No doubt to the chagrin of many judges across the land, a New Hampshire jury has shown, once again, that juries are the final judges of both the law and the facts in criminal cases, contrary to what all too many judges falsely inform juries in their courtroom.
The New Hampshire case involved the drug war. A man named Bob Constantine was charged with felony possession of marijuana, to wit: growing marijuana plants in his house. Constantine suffers from arthritis, and there was no evidence that he used the marijuana other than simply consuming it himself. Apparently, some nosy neighbor snitched on Constantine to the authorities.
Constantine defended himself at the trial. Before trial, he was offered a plea bargain involving a guilty plea to misdemeanor marijuana possession with 60 days in jail. It would have been a smart move to take the plea, given that Constantine had no defense to the felony charge. However, Constantine knew that this is how the drug war is often played, and he decided not to play the game. He went to trial and rolled the dice, obviously hoping that the jury would engage in some jury nullification.
I don’t know anything about the particular judge in Constantine’s case, but I am familiar with the general attitude that judges have toward jury nullification. They hate it. In fact, they hate it so much that they have come to lying to juries about the power of the jury to judge the law in criminal cases.
Once both sides in a criminal case have provided their evidence to the jury and rested their cases, the judge reads a formal set of instructions known as “the charge” to the jury. In those instructions, the judge sets forth the parameters for the conduct of the jury. For example, he informs the jury that it must presume the defendant innocent and must refuse to convict the defendant unless convinced of his guilt beyond a reasonable doubt.
The judge also tells the jury that it is the sole judge of the facts in the case. The jury decides which of the witnesses are telling the truth and who aren’t. It weighs the evidence and determines guilt or innocence.
The controversy comes with respect to the law itself. Judges tell juries that they do not have the power to judge the rightfulness or wrongfulness of the law that the defendant is being charged with. Or the jury is simply told that it must accept the law as the judge provides it in his charge.
But the judge is lying. The truth is that the jury has the power to judge the law, even if the judge fails to tell the jury of such power. Once the judge hands the case over to the jury, the jury has the power to acquit the defendant for whatever reason it wants, including the fact that the jury finds the law to be immoral or unconscionable, and there isn’t anything the judge can do about it.
Consider, by comparison, a civil suit. After both sides have rested in a civil suit, the judge has the power to enter what is called an “instructed verdict.” He does that if there are no facts in dispute. Since there is nothing for the jury to determine, given that both sides agree on the facts, the judge can dismiss the jury and enter judgment for the side he believes should prevail on the law.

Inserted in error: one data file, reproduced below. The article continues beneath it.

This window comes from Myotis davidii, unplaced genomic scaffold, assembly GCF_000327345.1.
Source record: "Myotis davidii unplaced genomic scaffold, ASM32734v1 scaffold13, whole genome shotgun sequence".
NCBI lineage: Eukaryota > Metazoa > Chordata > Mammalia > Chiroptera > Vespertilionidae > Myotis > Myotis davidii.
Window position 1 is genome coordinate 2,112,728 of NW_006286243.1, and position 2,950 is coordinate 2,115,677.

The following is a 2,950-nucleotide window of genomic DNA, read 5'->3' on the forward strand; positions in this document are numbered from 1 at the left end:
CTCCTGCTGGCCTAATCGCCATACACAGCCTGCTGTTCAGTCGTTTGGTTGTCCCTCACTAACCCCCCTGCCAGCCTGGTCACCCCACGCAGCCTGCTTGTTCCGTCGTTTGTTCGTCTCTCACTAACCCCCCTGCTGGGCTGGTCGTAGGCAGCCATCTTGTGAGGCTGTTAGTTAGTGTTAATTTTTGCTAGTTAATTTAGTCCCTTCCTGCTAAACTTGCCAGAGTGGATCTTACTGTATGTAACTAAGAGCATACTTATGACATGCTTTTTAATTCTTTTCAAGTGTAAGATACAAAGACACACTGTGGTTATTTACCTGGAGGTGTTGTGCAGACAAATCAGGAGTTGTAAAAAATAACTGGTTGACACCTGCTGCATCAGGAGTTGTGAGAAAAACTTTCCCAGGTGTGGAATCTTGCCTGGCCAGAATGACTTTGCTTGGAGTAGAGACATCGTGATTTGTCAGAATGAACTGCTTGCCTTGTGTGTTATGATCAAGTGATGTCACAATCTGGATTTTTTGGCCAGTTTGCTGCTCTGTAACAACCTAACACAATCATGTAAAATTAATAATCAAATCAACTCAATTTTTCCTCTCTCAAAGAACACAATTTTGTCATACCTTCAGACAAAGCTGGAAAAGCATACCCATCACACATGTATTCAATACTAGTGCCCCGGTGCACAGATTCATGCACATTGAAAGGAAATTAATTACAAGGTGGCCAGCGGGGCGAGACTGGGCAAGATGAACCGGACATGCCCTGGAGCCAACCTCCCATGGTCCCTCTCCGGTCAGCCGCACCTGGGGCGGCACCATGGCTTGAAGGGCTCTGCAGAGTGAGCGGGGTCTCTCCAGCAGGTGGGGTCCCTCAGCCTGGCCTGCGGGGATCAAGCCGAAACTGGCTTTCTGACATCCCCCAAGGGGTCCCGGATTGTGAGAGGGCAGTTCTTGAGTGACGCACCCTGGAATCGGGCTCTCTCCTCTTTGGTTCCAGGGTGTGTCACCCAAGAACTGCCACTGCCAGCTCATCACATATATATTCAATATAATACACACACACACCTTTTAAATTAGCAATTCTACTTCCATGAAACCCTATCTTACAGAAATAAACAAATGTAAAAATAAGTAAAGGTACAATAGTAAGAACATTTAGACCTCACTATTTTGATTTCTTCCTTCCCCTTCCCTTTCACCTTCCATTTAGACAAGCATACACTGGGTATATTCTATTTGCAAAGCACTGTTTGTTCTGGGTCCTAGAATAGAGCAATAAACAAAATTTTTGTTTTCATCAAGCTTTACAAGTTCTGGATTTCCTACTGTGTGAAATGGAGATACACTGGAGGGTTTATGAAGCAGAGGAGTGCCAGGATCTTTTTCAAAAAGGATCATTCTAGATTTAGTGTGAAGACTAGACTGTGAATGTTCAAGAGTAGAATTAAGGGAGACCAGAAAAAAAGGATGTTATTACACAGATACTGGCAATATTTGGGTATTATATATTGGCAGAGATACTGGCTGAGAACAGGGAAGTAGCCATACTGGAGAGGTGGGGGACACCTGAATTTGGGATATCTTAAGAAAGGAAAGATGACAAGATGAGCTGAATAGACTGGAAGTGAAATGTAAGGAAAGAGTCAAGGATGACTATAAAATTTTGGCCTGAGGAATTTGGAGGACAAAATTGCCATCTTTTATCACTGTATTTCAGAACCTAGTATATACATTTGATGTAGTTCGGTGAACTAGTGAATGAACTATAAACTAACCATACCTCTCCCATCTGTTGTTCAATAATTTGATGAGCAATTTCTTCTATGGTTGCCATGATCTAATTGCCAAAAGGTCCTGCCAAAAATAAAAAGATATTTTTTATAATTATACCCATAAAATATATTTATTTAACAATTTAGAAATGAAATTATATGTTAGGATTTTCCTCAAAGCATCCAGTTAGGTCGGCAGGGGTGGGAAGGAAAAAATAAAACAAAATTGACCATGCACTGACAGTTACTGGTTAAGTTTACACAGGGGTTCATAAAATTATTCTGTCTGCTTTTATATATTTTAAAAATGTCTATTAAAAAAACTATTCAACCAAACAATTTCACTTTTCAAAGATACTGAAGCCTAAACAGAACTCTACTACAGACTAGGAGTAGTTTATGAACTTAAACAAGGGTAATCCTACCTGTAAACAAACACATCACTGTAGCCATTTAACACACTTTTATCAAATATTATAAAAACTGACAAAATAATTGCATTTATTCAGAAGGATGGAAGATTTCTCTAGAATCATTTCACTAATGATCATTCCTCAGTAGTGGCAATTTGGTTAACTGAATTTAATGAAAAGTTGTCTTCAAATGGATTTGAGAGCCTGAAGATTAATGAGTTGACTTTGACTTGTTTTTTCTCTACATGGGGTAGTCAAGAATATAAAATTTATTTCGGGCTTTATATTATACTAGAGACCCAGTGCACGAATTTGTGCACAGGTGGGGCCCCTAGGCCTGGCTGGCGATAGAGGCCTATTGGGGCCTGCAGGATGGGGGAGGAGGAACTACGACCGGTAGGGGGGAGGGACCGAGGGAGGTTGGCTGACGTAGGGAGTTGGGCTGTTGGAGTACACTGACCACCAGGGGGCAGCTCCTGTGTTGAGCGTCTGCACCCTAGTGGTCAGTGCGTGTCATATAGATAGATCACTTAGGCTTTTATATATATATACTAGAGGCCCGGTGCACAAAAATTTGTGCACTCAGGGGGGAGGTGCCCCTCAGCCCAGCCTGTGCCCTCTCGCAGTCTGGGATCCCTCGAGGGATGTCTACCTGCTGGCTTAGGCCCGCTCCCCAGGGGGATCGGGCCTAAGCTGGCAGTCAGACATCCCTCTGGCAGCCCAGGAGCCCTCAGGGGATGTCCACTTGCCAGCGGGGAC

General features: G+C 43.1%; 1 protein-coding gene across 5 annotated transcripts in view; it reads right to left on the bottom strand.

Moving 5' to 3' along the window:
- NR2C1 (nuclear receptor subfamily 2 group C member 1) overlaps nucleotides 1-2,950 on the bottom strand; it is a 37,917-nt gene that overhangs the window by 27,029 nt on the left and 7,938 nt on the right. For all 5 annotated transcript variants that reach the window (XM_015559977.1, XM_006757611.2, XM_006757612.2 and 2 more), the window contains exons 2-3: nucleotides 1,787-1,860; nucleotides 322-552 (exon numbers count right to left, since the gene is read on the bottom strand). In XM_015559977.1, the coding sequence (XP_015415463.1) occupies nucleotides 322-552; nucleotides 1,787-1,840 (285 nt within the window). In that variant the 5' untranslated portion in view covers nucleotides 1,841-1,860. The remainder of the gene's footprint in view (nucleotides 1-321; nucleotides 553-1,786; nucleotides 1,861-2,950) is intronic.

Not so, however, with a criminal case. Even if all the facts are agreed upon — even if the defendant openly confesses on the witness stand to having committed the offense — the judge lacks the power to dismiss the jury and summarily enter judgment for the state. The judge must nonetheless send the case to the jury because the jury is the final judge of not only the facts but also the law. It has the power to acquit the defendant even if the evidence conclusively establishes that the defendant has committed the offense.
That’s what happened in Constantine’s case. To the judge’s credit, he apparently permitted Constantine some latitude in his final summation to the jury, during which he asked the jury to acquit him of the felony charges. One or more members of the jury refused to convict on the felony offense despite the fact that the evidence was undisputed that Constantine was growing marijuana plants in his home. Absent a unanimous verdict, the jury hung on the felony charges. Unfortunately, however, the jury did unanimously vote to convict Constantine of the misdemeanor charge, and the judge sentenced him to the same 60-day jail sentence and $1,000 fine that he would have received with the plea bargain.
According to an article about Constantine’s case by Carla Gericke, president of the New Hampshire Free State Project, entitled “Live Free and Nullify,” the New Hampshire state senate is now considering a bill requiring judges to tell juries the truth regarding their power to nullify and permitting defendants and their attorneys to argue the matter to the jury.
The Constantine case make two valuable points: One, juries have the power to nullify bad laws, regardless of whether or not judges inform them of such power, and, two, at least some jurors are refusing to be willing agents of the cruel and tyrannical war on drugs.